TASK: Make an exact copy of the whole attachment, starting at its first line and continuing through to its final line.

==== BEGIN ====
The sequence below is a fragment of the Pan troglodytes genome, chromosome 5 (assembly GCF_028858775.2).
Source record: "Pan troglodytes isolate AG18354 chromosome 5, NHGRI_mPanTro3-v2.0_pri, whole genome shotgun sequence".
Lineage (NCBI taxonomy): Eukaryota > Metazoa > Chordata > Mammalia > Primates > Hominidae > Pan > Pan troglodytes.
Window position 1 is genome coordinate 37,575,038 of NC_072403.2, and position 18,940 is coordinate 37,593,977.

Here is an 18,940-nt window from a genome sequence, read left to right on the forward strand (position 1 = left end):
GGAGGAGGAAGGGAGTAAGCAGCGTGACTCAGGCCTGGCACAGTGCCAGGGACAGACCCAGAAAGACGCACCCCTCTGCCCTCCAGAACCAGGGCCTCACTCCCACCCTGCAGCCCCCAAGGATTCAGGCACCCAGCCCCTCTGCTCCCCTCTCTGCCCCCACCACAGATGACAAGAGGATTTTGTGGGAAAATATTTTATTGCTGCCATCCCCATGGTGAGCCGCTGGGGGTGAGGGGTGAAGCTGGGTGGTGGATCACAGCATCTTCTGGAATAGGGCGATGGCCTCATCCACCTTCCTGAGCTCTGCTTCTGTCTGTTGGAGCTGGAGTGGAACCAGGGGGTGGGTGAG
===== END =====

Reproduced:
The sequence below is a fragment of the Pan troglodytes genome, chromosome 5 (assembly GCF_028858775.2).
Source record: "Pan troglodytes isolate AG18354 chromosome 5, NHGRI_mPanTro3-v2.0_pri, whole genome shotgun sequence".
Lineage (NCBI taxonomy): Eukaryota > Metazoa > Chordata > Mammalia > Primates > Hominidae > Pan > Pan troglodytes.
Window position 1 is genome coordinate 37,575,038 of NC_072403.2, and position 18,940 is coordinate 37,593,977.

Here is an 18,940-nt window from a genome sequence, read left to right on the forward strand (position 1 = left end):
GGAGGAGGAAGGGAGTAAGCAGCGTGACTCAGGCCTGGCACAGTGCCAGGGACAGACCCAGAAAGACGCACCCCTCTGCCCTCCAGAACCAGGGCCTCACTCCCACCCTGCAGCCCCCAAGGATTCAGGCACCCAGCCCCTCTGCTCCCCTCTCTGCCCCCACCACAGATGACAAGAGGATTTTGTGGGAAAATATTTTATTGCTGCCATCCCCATGGTGAGCCGCTGGGGGTGAGGGGTGAAGCTGGGTGGTGGATCACAGCATCTTCTGGAATAGGGCGATGGCCTCATCCACCTTCCTGAGCTCTGCTTCTGTCTGTTGGAGCTGGAGTGGAACCAGGGGGTGGGTGAG